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Conventional heroin withdrawal approaches involve the use of synthetic or semisynthetic opioids, with or without accompanying behavioral therapy. A study conducted in New York City in the 1960s showed that by administering increasing doses of ascorbic acid salts orally in water or juice during withdrawal, vitamin C blocked opioid receptors in the brain and attenuated withdrawal symptoms, encouraging heroin addicts to end their dependence on heroin.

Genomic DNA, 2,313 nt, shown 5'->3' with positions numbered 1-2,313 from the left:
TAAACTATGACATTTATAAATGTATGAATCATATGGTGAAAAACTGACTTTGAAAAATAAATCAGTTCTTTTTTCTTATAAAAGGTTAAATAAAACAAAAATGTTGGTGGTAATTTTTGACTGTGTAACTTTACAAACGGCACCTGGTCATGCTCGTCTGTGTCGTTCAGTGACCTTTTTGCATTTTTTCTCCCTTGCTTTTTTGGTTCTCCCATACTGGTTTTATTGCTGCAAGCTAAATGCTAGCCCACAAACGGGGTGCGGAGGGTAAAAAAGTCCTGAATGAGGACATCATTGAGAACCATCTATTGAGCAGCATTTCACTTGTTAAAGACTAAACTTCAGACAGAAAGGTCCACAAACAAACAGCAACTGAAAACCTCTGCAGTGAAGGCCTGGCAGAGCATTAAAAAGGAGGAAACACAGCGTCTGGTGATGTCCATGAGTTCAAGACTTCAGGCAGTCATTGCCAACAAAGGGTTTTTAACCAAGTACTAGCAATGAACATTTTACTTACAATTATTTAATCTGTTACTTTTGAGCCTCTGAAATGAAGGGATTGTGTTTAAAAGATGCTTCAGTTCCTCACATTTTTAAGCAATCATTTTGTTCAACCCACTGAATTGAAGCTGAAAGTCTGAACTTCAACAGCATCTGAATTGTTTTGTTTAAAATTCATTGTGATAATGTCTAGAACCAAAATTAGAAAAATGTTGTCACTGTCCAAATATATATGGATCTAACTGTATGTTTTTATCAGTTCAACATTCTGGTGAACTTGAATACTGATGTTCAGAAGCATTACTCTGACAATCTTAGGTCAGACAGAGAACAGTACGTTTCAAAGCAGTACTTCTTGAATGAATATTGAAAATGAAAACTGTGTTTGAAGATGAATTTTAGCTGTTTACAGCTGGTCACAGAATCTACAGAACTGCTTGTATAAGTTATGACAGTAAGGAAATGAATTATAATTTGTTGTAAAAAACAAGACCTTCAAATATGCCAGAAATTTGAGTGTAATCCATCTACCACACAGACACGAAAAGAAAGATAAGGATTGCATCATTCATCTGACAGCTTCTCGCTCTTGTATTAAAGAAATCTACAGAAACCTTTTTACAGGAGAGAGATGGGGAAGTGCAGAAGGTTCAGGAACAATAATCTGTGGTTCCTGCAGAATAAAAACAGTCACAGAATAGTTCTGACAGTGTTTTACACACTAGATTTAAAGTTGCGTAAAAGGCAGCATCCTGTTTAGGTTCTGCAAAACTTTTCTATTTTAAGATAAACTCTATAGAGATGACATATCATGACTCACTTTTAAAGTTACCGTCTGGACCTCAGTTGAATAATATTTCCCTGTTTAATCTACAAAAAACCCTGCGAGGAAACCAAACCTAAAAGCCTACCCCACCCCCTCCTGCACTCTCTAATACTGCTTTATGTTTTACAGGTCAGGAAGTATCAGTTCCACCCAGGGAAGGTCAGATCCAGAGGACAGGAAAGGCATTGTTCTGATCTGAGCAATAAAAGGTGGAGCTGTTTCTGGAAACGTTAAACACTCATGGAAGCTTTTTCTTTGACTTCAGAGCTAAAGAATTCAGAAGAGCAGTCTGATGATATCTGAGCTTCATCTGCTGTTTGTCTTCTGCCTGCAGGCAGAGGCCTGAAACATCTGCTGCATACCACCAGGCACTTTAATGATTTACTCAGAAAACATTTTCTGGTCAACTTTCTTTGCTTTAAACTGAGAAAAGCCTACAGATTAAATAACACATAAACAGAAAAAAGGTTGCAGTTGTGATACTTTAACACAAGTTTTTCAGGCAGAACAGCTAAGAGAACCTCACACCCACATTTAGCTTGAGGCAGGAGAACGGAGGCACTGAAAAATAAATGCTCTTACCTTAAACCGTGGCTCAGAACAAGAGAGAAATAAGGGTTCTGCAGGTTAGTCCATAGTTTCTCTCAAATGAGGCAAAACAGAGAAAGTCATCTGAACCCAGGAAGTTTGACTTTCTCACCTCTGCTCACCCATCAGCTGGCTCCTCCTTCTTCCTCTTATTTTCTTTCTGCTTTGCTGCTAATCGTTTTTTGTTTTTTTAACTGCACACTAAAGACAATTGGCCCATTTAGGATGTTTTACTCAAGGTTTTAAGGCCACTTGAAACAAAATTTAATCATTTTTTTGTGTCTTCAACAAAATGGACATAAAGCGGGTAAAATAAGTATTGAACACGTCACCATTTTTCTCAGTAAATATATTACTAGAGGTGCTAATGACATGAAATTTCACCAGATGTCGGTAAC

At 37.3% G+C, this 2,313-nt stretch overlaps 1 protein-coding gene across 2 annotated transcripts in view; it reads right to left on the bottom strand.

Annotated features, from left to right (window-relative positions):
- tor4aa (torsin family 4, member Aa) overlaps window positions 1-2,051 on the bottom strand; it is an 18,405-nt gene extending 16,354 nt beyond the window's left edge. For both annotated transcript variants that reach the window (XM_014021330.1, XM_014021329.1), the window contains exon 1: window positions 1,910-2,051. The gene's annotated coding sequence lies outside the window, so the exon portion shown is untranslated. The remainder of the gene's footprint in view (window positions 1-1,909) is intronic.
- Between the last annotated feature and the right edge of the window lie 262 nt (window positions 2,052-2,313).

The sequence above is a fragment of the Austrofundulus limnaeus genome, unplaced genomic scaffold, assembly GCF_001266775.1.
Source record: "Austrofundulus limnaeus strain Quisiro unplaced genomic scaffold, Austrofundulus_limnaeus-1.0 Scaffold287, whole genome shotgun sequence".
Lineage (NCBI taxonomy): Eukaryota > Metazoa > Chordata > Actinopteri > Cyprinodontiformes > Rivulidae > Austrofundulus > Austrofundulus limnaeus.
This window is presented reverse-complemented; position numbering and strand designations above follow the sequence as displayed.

A 1978 field visit to Seattle, Washington, by officials from the U.S. National Institutes for Health’s (NIH) National Institute for Drug Abuse and Alcoholism (NIDAA) confirmed its efficacy, but the agency has to date failed to provide funding to support further research on this promising treatment.
Despite serious reported side effects, pharmacotherapeutic approaches are gaining acceptance in the treatment of heroin addiction with the support of NIDAA, while nutrient-based therapies that could help break the cycle of addiction are being disregarded.
Attenuation of heroin withdrawal syndrome by the administration of high-dose vitamin C.
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